What happens if I don’t lodge a tax return?
Most taxpayers who earn more than the tax-free threshold – currently $18,200 – are required to lodge a tax return. In some cases, you may be required to lodge even if you earn less than that amount, for example if you worked and had tax deducted from your pay (check with one of our offices whether your circumstances require you to lodge).
If you don’t lodge a tax return, the ATO can apply a number of sanctions and penalties to either force you to lodge or to penalise you for not having lodged on time.
If you don’t need to lodge a tax return, you should submit a non-lodgement advice to the ATO instead. This document explains to the ATO that you don’t need to lodge this year and ensures they don’t list you as having an outstanding return which still needs to be lodged. If you don’t file a non-lodgment advice, the ATO will assume you need to lodge and may take compliance action to force you to lodge.
Penalties for not lodging
In the first instance, the ATO will impose a Failure To Lodge (FTL) penalty on you where your tax return is not lodged by the due date.
FTL penalty is calculated at the rate of one penalty unit for each period of 28 days or part thereof that the document is overdue, up to a maximum of five penalty units. The value of a penalty unit is currently (since 31 July 2015) $180 so the maximum penalty which can be applied for an individual is $900.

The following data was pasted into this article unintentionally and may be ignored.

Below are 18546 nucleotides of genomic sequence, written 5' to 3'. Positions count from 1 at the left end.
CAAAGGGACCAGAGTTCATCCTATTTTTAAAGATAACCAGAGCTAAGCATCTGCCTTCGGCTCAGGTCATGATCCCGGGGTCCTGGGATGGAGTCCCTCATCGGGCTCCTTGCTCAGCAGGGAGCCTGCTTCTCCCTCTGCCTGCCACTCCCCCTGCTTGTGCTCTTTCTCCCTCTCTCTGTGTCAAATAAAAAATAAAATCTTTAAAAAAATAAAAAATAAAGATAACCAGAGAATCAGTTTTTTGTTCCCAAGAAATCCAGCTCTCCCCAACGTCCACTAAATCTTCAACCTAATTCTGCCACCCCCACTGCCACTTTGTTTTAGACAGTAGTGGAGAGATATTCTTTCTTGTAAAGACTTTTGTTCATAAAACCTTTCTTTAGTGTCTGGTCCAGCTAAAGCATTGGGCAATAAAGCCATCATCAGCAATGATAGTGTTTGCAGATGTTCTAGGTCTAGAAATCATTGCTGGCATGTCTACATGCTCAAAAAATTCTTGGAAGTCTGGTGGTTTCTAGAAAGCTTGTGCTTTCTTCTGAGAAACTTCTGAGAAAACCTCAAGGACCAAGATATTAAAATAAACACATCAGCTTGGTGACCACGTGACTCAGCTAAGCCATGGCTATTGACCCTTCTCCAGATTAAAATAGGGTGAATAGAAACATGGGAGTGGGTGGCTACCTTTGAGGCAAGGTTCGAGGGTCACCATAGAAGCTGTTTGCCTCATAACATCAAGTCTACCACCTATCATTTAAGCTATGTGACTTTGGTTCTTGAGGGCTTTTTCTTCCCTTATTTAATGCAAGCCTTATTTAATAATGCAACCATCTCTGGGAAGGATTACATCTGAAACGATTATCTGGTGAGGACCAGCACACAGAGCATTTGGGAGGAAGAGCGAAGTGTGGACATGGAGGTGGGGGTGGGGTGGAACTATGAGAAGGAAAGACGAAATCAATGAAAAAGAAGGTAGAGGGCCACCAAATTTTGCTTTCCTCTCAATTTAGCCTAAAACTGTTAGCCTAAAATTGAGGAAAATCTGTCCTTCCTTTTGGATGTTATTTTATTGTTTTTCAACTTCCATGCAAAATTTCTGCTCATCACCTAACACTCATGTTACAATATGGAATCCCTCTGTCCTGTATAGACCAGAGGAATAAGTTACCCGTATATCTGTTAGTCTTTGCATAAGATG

The penalty is normally applied automatically but is not normally applied to returns that either have a nil result or generate a refund.
Where a penalty is applied, the ATO will sometimes remit it where it is “fair and reasonable to do so”, for example in the event of natural disaster or serious illness.
Where a taxpayer continues to fail to lodge a return, particularly where the failure to lodge encompasses several years-worth of returns, the ATO can issue the taxpayer with one or more default assessments.
This is basically an estimated assessment of the taxpayers income, based on data held by the ATO about the taxpayer or similar taxpayers. Because these assessments are estimated, they are rarely entirely correct and often show a higher tax liability than the taxpayer believes is correct.
Taxpayers can appeal against a default assessment but they MUST be able to show what their actual tax liability was. Simply arguing that the ATO’s figures are not correct is not enough.
Although unusual, the ATO can and does prosecute taxpayers for failing to lodge tax returns. The maximum penalty which can be applied on prosecution is a fine of $8,500 or imprisonment for up to 12 months.
It is widely believed that taxpayers who lodge late are at increased risk of being reviewed or audited by the ATO.
H&R Block can help you lodge your tax return. You can lodge online or in one of our many office locations around Australia.